Israel's occupation of the Gaza Strip is ongoing, despite frequent reminders that it "withdrew" its settlers and army posts 10 years ago. Legally and practically it is still the occupying power and it remains inflexible.
For example, Palestinian territorial waters off the coast of the Gaza Strip as defined by the 1982 UN Convention on the Law of the Sea, should extend to 12 nautical miles (22.2 km or 13.8 miles) but the Israeli navy enforces a six mile limit, sometimes even five and a half miles, for Gaza's fishermen. In addition, the Israeli occupation authorities often make petty and spiteful "security" excuses to reduce the already reduced fishing limit to three miles.
On top of that, Palestinian fisherman are harassed by the Israeli navy on a daily basis; their boats are fired upon, sunk and confiscated, and the fishermen themselves are often arrested if they are not killed or wounded in the process. All of this, of course, has an impact on the amount of fish caught off the Gaza coast, which should be a rich fishing ground. Catching more and larger fish requires sailing into international waters, as fishermen from other countries do.
Palestinian investors in Gaza have thus resorted to fish farming. Speaking to MEMO, Yasser Al-Haj said that he invested in this sector for personal gain as well as to ease the crisis in the Palestinian market. Although it is not regarded as a solution to the crisis, it can alleviate it.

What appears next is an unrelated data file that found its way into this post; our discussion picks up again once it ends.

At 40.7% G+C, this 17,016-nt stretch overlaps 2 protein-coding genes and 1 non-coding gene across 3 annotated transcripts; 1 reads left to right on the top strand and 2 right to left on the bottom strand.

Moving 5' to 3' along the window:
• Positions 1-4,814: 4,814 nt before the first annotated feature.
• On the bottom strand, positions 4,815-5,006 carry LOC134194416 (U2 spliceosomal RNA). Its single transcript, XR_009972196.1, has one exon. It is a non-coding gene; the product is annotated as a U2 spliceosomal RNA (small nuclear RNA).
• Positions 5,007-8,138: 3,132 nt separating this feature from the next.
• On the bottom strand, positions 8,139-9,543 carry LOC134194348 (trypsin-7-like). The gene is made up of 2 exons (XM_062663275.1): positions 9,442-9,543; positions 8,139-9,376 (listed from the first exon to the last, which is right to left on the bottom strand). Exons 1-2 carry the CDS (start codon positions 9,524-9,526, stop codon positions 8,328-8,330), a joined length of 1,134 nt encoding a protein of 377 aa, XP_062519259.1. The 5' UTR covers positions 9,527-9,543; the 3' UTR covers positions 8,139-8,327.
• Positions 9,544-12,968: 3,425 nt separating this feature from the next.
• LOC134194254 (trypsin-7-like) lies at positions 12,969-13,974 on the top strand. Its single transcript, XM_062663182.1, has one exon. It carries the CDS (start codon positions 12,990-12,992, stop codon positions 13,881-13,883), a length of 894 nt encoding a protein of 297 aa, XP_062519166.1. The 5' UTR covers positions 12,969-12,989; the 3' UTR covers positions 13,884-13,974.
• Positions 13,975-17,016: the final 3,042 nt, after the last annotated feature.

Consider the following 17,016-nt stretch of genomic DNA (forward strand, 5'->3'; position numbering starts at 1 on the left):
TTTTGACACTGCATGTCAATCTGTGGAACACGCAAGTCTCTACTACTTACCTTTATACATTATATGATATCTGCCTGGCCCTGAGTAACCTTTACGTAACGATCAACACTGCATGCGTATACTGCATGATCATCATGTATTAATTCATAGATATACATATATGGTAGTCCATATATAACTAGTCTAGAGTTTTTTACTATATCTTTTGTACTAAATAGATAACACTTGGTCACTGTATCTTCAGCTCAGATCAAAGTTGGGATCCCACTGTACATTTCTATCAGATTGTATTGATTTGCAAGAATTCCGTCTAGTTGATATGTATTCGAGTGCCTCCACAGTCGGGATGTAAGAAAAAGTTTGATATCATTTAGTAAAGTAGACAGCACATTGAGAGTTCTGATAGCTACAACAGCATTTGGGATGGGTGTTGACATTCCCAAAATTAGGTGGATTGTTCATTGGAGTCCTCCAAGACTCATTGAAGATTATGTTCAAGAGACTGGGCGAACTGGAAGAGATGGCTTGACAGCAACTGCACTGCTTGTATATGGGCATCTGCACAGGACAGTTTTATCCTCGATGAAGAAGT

Al-Haj's newly-opened fish farm only produces one type of fish, sea bream. It is imported from Israel and then raised in this farm and others. He says that his farm produces 7 per cent of the Gaza Strip's needs and sells about 250kg a day. One kilo of sea bream costs about $12.
For an ordinary middle-class citizen, this price is high, but for a poor citizen it is very expensive, given the average income in the Gaza Strip. The high price is set by many factors, including the price of fish feed from Israel, which is $1,850 per tonne, plus the issue of the power cuts suffered across the territory.
Fish farms require generators to keep the oxygen moving and water pumping continuously in the ponds. Yasser Al-Haj notes that he is unable to breed the fish in the sea because of pollution, which poses a danger to the fish and people who eat them. The sewage processing plants aren't working due to the power cuts and lack of maintenance resulting from the Israeli blockade.